The Puma boat of the United States gambled with a northern route in the Volvo Ocean Race on Saturday, seeking better wind and cutting its deficit from 250 nautical miles to 180.

While the other boats crawled upwind at 11-15 knots, Puma was speeding with the wind at 22 knots.

Telefonica of Spain won the first three offshore legs and was sailing safely in the main pack in leg four.

Puma, tied for fourth and needing points after breaking its mast on leg one, sailed toward Tokyo – the opposite direction of the leg-four finish in Auckland, New Zealand.

Other teams waited for the weather to come and push them south, but Puma was well to the north and actively seeking out the wind.

This is a long-term strategy, not a short-term one," Puma skipper Ken Read said in an interview from the boat. "If we get close to the fleet on the remainder of this leg, we’ll know we’ve failed … We’ll do an arc and hopefully go around them."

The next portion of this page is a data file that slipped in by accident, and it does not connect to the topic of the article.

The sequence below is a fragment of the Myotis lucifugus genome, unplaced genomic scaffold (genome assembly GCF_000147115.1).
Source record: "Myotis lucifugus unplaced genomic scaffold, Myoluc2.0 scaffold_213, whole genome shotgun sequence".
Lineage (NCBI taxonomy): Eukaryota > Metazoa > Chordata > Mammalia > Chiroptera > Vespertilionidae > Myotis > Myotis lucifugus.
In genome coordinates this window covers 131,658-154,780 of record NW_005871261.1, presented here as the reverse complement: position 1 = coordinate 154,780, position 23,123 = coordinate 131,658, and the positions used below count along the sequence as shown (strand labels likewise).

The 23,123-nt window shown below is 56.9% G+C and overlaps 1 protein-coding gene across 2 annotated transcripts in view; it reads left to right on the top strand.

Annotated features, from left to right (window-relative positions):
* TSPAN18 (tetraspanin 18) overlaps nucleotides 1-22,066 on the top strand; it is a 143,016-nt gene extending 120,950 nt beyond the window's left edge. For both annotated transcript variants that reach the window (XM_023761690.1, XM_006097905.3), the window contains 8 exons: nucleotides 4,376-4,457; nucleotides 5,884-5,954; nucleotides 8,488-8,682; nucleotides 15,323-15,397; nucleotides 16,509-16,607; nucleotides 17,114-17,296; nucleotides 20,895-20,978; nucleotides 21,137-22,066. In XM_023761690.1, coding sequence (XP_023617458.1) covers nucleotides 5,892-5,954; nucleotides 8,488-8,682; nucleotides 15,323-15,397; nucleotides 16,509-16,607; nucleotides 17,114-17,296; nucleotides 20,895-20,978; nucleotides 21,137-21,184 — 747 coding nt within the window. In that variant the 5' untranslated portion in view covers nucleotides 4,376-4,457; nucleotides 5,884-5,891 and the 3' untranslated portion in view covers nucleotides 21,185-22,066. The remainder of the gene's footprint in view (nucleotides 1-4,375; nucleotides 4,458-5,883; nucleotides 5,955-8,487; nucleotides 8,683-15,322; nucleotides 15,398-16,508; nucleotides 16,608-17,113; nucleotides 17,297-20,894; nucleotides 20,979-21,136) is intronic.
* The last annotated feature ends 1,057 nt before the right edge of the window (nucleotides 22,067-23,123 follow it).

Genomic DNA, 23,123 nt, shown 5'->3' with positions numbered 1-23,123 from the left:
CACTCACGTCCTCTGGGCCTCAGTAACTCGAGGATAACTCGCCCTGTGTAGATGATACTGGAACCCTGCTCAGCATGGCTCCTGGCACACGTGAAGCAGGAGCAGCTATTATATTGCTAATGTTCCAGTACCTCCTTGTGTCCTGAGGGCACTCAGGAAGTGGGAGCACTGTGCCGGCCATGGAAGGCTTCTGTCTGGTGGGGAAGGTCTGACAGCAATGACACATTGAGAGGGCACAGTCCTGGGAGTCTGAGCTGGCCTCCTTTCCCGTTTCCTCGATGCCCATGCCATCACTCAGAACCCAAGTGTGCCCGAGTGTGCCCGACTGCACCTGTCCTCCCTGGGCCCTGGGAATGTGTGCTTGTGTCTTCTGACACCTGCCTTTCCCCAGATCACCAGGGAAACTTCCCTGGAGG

Spain-New Zealand team Camper, in second place overall, is the leader on the current leg with a small advantage over the main group. Puma finished second in the last Volvo Ocean Race in 2008-09.

Leg four should finish around March 10 in Auckland. The race ends in July in Galway, Ireland.

 
SOURCE: sacbee.com
 
Editorial Message
This site contains materials from other clearly stated media sources for the purpose of discussion stimulation and content enrichment among our members only.

whatsonsanya.com does not necessarily endorse their views or the accuracy of their content. For copyright infringement issues please contact
editor@whatsonsanya.com